Thomas Jefferson

I’ve relocated again, this time to balmy North Carolina, and am trying  to find new roses that are heat-tolerant, to brighten the little spit of land surrounding my condo.  After eight years of suffering through the harshness of Ohio winters, finding roses that prefer warmth is a welcome challenge, but a challenge, nonetheless. My first two attempts have been unspectacular. Maybe I need a TJ rose instead of an Antique Emporium one. 

Author Bio: Amazon best-selling author Becky Lower has traveled the United States in search of great settings for her novels and picking up a love for plants along the way. At various times, she’s cultivated bonsai plants, cacti, roses and various herbs she’s never found a way to use. She loves to write about two people finding each other and falling in love amid the backdrop of a great setting, be it in America on a covered wagon headed west or in Regency England. Winning Violet, her first Regency, is mildly spicy, but what else can be expected when discussing the propagation of roses? And Thomas Jefferson's love of them? Becky loves to hear from her readers at Visit her website at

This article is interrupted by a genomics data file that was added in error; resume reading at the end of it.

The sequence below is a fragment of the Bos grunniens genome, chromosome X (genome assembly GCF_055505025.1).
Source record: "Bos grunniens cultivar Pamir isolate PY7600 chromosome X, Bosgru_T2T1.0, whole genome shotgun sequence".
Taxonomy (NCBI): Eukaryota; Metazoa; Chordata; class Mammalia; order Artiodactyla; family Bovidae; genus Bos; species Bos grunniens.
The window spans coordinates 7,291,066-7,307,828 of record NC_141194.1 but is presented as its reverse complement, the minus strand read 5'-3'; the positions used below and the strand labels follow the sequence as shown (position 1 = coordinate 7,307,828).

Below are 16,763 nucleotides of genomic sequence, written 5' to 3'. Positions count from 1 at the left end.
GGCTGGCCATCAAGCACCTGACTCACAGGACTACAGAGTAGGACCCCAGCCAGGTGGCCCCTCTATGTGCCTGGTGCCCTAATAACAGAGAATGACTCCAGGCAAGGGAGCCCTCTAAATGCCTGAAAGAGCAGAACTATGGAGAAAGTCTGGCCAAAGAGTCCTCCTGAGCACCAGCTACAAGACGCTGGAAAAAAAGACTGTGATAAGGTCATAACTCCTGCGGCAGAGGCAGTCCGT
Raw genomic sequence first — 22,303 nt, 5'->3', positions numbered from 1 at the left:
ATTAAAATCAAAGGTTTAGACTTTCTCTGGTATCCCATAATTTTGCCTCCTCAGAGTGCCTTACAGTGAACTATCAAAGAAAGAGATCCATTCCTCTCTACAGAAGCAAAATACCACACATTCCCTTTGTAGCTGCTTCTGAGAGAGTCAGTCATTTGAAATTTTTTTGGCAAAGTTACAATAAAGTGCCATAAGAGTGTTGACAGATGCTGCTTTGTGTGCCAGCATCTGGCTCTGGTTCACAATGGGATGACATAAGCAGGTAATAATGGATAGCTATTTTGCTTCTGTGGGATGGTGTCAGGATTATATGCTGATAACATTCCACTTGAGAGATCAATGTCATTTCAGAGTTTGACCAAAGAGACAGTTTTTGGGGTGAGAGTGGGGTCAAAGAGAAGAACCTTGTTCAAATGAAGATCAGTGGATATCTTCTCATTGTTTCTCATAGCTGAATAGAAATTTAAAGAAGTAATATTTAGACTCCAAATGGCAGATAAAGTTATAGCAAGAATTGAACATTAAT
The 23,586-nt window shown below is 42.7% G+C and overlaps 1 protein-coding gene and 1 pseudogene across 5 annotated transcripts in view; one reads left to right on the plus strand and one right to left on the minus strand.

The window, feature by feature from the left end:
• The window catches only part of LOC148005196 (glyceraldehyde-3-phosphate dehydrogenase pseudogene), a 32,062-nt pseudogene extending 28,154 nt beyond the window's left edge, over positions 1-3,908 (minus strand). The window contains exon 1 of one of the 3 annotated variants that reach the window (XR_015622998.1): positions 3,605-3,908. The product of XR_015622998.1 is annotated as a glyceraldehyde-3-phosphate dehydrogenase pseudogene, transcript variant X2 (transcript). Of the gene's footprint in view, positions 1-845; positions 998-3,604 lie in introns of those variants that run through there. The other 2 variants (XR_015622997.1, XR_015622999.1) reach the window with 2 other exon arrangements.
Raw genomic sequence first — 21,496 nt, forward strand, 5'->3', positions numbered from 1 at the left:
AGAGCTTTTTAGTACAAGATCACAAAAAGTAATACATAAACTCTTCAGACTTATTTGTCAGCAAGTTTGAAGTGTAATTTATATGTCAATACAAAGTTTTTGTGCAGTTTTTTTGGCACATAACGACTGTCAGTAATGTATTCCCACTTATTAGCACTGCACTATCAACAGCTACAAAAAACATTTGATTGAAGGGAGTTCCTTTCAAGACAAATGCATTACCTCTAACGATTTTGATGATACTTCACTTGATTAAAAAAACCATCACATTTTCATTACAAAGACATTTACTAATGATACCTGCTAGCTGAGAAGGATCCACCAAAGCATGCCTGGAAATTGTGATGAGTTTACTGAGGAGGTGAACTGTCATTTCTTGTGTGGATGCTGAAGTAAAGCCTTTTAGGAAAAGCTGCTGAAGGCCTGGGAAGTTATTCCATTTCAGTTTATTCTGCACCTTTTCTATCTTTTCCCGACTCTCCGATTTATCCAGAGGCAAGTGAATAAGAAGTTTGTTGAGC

Monday, November 18, 2019

When Characters Just Won't Let Go . . . .

Last week I went to the book release event for my author friend Leanna Renee Hieber's latest, The Spectral City.  And just as Leanna had served as my conversation partner for the Courting Anna launch event a few months ago, author Zoraida Cordova partnered her here.  Both Leanna and Zoraida write in the realm of the fantastic, so most of their books come in series . . . and they both talked about how attached they get to their characters over time.  Some just won't let go even when their own stories are done, and occasionally pop up as secondary characters in new series, too.

I'm currently working on a historical mystery which isn't directly connected to Courting Anna.  But I find myself chatting with friends -- one in from out of town over drinks, another during a reception, another at work -- about the characters in my first novel.  Courting Anna was intended as a standalone, but the inhabitants of Carter's Creek, Montana, keep telling me what happens next.

I've lived with these characters, and I know them -- I know what books they read, what they like to eat, the furniture in Anna's home and office.  I know how the various characters would react in situations that never made it to the page. And as it turns out, they won't let go.  I have a pretty clear idea that while Anna and Jeremiah have their Happily Ever After, there might be a few bumps along the way.   After all, Jeremiah fell in love with an unconventional woman -- a practicing lawyer in the 1880s -- and he loves that about her, but occasionally he must half-wish for a wife who does normal wife things.  And while the curious-minded, silver-tongued storyteller ended up running the local newspaper, will that keep him happy in the long run?